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AM markets: grain futures dance to tune of currency plays

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The

dollar

keeps on falling.

The dollar index, a measure of the greenback against a basket of other currencies, fell a further 0.6% in early deals on Friday to 91.011, its weakest level since January 2015.

Besides market unease over the performance of the administration of US President Donald Trump, the latest dollar dip reflects the increased appeal of the

euro

, after the European Central Bank said on Thursday it will reveal plans on winding down its quantitative easing economic support programme.

Such an event would be of huge significance, in marking something of an end (in the eurozone at least) to the hangover from the world economic crisis.

Whatever, the euro dug in above the psychologically important mark of E1.20 to $1 secured in the last session, standing at E1.2046 in early deals, a gain of 0.2% on the day.

EU exports

The currency moves are hardly going unnoticed on agricultural commodity markets, where eurozone traders are bemoaning the resultant lack of competitiveness of eurozone exports, including those of grains.

Data on Thursday underlined this dynamic, in showing EU soft

wheat

exports so far in 2017-18 (beginning in July) down 48% at 5.25m tonnes, and

barley

shipments down 54% at 543,000 tonnes.

That said, there appears to be more than currency involved in the wheat decline, with the disappointing harvest in Germany, typically a key producer of higher protein wheat, a factor too.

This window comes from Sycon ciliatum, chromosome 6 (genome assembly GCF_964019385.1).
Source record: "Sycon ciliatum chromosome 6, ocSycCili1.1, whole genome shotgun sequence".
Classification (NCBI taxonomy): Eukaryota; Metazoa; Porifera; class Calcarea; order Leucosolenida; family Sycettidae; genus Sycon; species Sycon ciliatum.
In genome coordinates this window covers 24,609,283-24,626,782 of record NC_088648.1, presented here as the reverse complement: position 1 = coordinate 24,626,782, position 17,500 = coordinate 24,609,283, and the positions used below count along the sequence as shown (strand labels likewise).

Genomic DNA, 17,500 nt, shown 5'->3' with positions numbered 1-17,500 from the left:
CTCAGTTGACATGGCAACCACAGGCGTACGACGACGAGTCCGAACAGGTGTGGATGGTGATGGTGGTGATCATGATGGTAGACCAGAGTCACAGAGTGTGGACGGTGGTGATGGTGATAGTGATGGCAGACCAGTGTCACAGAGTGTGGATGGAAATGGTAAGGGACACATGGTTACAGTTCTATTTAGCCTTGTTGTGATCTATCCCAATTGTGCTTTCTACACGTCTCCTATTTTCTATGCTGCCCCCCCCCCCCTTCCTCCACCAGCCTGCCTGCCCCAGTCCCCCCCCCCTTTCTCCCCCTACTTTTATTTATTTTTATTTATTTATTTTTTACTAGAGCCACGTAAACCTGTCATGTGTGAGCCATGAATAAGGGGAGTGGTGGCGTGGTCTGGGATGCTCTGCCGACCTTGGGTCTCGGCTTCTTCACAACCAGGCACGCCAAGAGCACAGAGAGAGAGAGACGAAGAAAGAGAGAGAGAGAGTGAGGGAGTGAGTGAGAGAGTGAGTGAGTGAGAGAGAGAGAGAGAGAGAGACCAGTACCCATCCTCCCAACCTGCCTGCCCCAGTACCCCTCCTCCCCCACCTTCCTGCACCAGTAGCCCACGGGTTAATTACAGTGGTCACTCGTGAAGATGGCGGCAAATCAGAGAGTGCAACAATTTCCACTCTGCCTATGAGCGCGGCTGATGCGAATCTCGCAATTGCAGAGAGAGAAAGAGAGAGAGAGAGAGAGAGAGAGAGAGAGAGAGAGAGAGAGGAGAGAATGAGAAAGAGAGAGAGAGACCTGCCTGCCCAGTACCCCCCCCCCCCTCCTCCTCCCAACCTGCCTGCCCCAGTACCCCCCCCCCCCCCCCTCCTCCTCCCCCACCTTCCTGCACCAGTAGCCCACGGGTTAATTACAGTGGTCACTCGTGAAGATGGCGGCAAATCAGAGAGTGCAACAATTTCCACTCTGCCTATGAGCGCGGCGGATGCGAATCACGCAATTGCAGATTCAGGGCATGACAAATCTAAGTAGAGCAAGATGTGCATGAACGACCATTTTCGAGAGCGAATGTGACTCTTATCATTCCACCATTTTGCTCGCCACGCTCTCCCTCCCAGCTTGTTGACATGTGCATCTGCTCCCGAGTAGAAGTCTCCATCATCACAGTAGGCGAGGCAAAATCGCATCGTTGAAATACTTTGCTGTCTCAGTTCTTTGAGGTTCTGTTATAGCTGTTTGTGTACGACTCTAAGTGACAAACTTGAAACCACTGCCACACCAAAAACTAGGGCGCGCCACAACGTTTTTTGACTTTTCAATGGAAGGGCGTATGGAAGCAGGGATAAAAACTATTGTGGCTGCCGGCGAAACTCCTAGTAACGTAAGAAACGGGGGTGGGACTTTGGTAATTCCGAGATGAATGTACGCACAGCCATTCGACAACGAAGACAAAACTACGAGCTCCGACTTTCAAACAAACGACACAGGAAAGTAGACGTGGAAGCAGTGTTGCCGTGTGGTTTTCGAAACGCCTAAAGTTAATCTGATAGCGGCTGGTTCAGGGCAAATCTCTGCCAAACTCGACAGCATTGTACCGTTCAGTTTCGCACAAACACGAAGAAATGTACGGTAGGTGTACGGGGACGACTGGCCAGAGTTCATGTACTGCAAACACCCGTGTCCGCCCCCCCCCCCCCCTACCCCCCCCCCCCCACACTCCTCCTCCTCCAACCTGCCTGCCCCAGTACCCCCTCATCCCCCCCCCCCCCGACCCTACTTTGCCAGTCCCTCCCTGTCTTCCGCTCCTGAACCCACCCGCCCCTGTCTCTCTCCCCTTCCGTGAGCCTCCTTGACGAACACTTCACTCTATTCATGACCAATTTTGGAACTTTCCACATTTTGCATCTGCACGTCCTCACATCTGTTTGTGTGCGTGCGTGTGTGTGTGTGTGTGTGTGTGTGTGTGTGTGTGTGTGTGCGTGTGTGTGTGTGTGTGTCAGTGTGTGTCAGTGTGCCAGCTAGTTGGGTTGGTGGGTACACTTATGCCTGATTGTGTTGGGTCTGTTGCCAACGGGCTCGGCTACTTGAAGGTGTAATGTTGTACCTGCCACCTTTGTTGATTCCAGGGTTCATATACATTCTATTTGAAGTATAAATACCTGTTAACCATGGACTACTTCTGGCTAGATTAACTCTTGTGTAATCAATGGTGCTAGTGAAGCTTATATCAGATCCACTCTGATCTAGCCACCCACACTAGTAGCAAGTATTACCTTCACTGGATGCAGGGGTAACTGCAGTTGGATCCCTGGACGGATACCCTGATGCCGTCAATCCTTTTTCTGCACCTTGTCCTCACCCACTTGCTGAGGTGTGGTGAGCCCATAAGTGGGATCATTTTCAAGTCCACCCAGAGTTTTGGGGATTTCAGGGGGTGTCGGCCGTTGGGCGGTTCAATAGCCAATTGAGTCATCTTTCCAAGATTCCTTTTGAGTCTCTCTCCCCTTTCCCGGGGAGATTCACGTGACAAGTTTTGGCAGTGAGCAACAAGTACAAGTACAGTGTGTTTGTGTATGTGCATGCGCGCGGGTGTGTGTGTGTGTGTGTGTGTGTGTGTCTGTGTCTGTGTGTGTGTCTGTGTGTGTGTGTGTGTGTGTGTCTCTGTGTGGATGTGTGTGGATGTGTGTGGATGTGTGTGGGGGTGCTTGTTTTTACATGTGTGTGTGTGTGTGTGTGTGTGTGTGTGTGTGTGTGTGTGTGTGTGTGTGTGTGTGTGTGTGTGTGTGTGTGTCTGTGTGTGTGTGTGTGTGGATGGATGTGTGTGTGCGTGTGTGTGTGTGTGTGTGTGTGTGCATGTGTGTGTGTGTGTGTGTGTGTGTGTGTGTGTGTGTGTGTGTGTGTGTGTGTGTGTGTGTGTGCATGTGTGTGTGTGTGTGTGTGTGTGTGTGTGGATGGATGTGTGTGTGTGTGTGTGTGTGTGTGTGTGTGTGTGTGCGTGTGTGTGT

Indeed, Agritel said that "France seems to have exported greatly," although especially to other European countries rather than outside the EU, "benefiting from a poor harvest and bad quality in Germany".

Russian rail subsidy?

If it is any consolation to eurozone merchants, at least the euro, up 2.5% against the dollar over the past month, has been appreciating more slowly against the dollar that the

rouble

, up nearly 5% against the greenback.

The rouble - which is being helped by firmness in oil markets, with

Brent crude

at its highest levels since April - is being closely watched in grain markets thanks to Russia's huge grain harvest, much of which is expected to make it on to export markets.

While Russian infrastructure problems are an issue, Benson Quinn Commodities flagged a meeting of the Russian Grain Union industry group which "should shed some light on an apparent plan to subsidise rail transport at 100%.

"If it turns out the subsidy is wheat specific, wheat export capacity will expand at the expense of

corn

and barley.

Furthermore, the

Canadian dollar

- a key currency for trade in spring wheat, of which the country is a major grower - has been appreciating strongly too, fuelled by an unexpected interest rate rise earlier this week.

That is not the only reason, but it is a key one, behind a recovery in

spring wheat

prices, which added 0.1% in Minneapolis to $6.50 ½ a bushel as of 10:00 UK time (04:00 Chicago time), retaking the psychologically-important $6.50-a-bushel mark, and taking three-day gains to 3.4%.

Data later

All this has put increased focus on how US exports respond to the weaker dollar, which should be a boost, making dollar-denominated assets that much more affordable.

The subject will be a key focus on Friday with the release of weekly US export sales data for last week, expected for all wheat to come in at 350,000-550,000 tonnes.

For corn, sales are expected at 650,000-950,000 tonnes (plus up to 250,000 tonnes for 2016-17, which ended last week).